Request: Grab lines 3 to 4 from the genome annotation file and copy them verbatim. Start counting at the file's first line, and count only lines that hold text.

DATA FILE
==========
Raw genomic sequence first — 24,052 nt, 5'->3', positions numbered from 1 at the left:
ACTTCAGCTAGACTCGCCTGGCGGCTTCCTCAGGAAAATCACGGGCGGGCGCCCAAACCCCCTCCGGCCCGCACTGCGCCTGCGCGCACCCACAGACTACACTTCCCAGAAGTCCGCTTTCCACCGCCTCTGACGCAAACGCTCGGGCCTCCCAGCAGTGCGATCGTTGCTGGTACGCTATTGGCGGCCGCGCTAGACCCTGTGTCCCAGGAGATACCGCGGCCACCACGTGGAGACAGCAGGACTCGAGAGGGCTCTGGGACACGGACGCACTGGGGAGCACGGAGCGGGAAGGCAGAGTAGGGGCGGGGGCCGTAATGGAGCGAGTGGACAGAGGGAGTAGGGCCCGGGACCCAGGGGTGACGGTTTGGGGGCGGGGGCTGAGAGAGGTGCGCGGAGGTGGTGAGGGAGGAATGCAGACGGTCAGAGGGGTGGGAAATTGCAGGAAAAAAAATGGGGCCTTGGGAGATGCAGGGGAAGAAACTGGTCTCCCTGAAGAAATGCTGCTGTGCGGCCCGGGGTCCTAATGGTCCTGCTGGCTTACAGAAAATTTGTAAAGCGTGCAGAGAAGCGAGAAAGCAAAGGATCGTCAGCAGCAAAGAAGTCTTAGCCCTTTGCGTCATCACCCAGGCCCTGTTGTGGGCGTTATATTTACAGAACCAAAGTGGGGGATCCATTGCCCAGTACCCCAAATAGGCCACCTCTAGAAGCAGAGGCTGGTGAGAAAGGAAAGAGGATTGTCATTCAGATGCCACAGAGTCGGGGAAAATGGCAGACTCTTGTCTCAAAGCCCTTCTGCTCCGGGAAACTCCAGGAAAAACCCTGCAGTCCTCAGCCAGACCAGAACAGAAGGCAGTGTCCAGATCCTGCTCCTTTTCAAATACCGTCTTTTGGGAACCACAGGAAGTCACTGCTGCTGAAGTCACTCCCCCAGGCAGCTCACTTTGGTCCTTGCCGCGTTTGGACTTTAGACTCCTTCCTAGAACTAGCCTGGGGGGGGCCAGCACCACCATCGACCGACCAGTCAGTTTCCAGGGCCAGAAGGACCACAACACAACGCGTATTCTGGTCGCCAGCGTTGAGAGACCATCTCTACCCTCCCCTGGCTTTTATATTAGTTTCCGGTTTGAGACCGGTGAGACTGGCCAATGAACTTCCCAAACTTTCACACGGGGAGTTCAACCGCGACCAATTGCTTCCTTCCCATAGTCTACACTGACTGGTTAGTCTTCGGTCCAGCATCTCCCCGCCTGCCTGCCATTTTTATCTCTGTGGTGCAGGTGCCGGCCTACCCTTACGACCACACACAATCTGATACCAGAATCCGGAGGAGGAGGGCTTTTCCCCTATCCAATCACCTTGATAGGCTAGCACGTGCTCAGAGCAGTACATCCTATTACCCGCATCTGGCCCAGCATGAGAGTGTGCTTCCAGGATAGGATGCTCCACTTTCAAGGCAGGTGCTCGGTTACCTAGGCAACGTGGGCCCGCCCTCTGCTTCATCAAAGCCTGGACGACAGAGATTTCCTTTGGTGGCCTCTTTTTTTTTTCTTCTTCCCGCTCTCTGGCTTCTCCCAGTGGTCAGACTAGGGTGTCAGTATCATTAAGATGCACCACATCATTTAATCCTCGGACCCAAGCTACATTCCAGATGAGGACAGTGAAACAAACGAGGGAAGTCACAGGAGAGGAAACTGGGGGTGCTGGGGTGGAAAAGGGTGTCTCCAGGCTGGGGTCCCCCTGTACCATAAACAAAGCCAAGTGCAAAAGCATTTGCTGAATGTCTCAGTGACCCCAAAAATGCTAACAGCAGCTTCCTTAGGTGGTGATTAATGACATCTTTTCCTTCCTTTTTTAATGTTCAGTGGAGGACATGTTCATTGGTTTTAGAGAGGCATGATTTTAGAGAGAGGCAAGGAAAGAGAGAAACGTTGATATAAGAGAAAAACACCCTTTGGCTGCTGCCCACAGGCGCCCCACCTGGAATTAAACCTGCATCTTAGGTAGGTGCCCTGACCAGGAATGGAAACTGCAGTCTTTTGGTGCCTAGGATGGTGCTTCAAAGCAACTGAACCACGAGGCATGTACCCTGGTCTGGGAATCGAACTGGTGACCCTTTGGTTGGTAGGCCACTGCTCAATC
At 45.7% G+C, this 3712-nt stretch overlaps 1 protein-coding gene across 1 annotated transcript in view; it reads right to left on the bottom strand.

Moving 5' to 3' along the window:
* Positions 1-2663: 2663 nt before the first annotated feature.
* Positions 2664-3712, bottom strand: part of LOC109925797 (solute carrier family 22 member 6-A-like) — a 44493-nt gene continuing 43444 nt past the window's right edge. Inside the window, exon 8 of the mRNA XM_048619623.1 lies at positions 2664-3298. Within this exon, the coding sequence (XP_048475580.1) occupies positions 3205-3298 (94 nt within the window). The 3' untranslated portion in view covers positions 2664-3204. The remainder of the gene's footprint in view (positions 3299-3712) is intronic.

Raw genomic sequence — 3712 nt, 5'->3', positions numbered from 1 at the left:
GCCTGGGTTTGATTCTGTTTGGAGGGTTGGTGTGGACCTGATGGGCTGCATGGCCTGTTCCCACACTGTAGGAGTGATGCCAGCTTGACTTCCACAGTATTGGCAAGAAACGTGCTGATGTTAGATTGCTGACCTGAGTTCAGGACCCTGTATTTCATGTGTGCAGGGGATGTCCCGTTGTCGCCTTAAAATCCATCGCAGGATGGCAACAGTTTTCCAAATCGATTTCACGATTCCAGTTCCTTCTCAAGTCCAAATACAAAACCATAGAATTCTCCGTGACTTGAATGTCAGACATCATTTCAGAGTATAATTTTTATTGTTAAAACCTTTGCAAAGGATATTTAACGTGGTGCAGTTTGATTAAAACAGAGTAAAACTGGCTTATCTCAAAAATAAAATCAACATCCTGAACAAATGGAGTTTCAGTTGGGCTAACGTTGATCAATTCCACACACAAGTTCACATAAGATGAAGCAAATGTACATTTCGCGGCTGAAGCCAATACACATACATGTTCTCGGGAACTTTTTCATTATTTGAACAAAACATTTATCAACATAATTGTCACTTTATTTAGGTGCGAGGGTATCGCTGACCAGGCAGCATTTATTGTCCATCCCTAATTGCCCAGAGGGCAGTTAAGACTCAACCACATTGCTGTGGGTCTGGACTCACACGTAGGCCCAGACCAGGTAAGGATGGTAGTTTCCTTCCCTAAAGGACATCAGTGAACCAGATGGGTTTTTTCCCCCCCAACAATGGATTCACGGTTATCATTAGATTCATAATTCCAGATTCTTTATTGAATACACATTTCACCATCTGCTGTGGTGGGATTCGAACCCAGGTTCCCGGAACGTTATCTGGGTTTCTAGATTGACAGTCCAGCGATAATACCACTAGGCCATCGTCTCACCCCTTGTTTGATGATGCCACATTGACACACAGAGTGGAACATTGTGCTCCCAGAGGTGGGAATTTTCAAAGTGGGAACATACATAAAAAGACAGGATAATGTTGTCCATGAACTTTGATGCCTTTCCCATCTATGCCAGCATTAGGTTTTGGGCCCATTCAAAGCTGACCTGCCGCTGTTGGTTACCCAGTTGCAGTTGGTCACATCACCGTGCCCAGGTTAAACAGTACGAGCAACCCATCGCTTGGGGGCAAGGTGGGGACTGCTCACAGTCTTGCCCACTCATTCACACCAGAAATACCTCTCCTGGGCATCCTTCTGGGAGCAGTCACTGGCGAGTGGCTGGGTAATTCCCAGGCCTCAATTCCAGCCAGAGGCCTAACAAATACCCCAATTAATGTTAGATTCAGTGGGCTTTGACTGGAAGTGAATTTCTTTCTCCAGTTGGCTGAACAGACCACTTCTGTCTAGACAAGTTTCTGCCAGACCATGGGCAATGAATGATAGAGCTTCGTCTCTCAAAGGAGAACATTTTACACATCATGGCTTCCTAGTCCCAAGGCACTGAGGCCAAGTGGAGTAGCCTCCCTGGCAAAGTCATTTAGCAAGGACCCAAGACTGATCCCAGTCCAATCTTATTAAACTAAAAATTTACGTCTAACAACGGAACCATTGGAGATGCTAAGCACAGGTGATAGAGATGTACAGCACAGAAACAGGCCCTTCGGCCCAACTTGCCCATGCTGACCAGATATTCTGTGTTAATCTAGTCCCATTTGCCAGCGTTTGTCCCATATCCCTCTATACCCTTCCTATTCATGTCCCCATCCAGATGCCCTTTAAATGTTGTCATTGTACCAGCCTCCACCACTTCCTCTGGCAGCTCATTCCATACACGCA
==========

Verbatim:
At 45.7% G+C, this 3712-nt stretch overlaps 1 protein-coding gene across 1 annotated transcript in view; it reads right to left on the bottom strand.

Moving 5' to 3' along the window: